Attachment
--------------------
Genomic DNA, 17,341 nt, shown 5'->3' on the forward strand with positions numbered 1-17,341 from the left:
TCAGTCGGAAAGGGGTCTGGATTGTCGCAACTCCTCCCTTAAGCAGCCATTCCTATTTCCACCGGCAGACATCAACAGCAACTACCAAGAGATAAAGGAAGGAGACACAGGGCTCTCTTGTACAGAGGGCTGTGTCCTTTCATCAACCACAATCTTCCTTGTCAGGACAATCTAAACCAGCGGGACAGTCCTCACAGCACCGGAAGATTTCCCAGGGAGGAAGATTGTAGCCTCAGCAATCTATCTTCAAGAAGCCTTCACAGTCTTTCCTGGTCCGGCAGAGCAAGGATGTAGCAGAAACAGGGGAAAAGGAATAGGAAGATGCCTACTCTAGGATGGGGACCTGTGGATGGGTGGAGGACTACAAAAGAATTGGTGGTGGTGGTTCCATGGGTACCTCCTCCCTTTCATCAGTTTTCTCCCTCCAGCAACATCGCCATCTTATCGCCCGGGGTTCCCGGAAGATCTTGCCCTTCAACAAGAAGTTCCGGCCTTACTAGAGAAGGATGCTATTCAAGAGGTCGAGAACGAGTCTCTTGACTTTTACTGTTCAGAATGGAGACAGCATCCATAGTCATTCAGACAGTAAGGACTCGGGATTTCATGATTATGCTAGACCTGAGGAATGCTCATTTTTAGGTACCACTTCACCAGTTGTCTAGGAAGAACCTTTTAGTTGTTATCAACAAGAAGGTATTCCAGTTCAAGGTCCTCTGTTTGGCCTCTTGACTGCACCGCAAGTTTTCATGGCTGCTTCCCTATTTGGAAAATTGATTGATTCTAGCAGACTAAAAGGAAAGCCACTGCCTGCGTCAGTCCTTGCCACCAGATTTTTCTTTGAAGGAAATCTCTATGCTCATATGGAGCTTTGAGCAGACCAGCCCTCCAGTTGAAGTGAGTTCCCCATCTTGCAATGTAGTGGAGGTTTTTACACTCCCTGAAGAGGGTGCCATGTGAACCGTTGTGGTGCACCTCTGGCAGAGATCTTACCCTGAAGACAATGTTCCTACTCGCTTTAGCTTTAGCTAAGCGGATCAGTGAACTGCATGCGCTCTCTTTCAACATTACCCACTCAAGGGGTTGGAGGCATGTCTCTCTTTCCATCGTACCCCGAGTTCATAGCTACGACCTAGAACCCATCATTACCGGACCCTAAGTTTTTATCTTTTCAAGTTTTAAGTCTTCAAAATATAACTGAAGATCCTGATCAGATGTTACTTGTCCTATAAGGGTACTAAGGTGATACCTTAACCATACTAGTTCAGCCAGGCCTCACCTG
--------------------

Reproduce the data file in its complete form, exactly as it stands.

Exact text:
Genomic DNA, 17,341 nt, shown 5'->3' on the forward strand with positions numbered 1-17,341 from the left:
TCAGTCGGAAAGGGGTCTGGATTGTCGCAACTCCTCCCTTAAGCAGCCATTCCTATTTCCACCGGCAGACATCAACAGCAACTACCAAGAGATAAAGGAAGGAGACACAGGGCTCTCTTGTACAGAGGGCTGTGTCCTTTCATCAACCACAATCTTCCTTGTCAGGACAATCTAAACCAGCGGGACAGTCCTCACAGCACCGGAAGATTTCCCAGGGAGGAAGATTGTAGCCTCAGCAATCTATCTTCAAGAAGCCTTCACAGTCTTTCCTGGTCCGGCAGAGCAAGGATGTAGCAGAAACAGGGGAAAAGGAATAGGAAGATGCCTACTCTAGGATGGGGACCTGTGGATGGGTGGAGGACTACAAAAGAATTGGTGGTGGTGGTTCCATGGGTACCTCCTCCCTTTCATCAGTTTTCTCCCTCCAGCAACATCGCCATCTTATCGCCCGGGGTTCCCGGAAGATCTTGCCCTTCAACAAGAAGTTCCGGCCTTACTAGAGAAGGATGCTATTCAAGAGGTCGAGAACGAGTCTCTTGACTTTTACTGTTCAGAATGGAGACAGCATCCATAGTCATTCAGACAGTAAGGACTCGGGATTTCATGATTATGCTAGACCTGAGGAATGCTCATTTTTAGGTACCACTTCACCAGTTGTCTAGGAAGAACCTTTTAGTTGTTATCAACAAGAAGGTATTCCAGTTCAAGGTCCTCTGTTTGGCCTCTTGACTGCACCGCAAGTTTTCATGGCTGCTTCCCTATTTGGAAAATTGATTGATTCTAGCAGACTAAAAGGAAAGCCACTGCCTGCGTCAGTCCTTGCCACCAGATTTTTCTTTGAAGGAAATCTCTATGCTCATATGGAGCTTTGAGCAGACCAGCCCTCCAGTTGAAGTGAGTTCCCCATCTTGCAATGTAGTGGAGGTTTTTACACTCCCTGAAGAGGGTGCCATGTGAACCGTTGTGGTGCACCTCTGGCAGAGATCTTACCCTGAAGACAATGTTCCTACTCGCTTTAGCTTTAGCTAAGCGGATCAGTGAACTGCATGCGCTCTCTTTCAACATTACCCACTCAAGGGGTTGGAGGCATGTCTCTCTTTCCATCGTACCCCGAGTTCATAGCTACGACCTAGAACCCATCATTACCGGACCCTAAGTTTTTATCTTTTCAAGTTTTAAGTCTTCAAAATATAACTGAAGATCCTGATCAGATGTTACTTGTCCTATAAGGGTACTAAGGTGATACCTTAACCATACTAGTTCAGCCAGGCCTCACCTG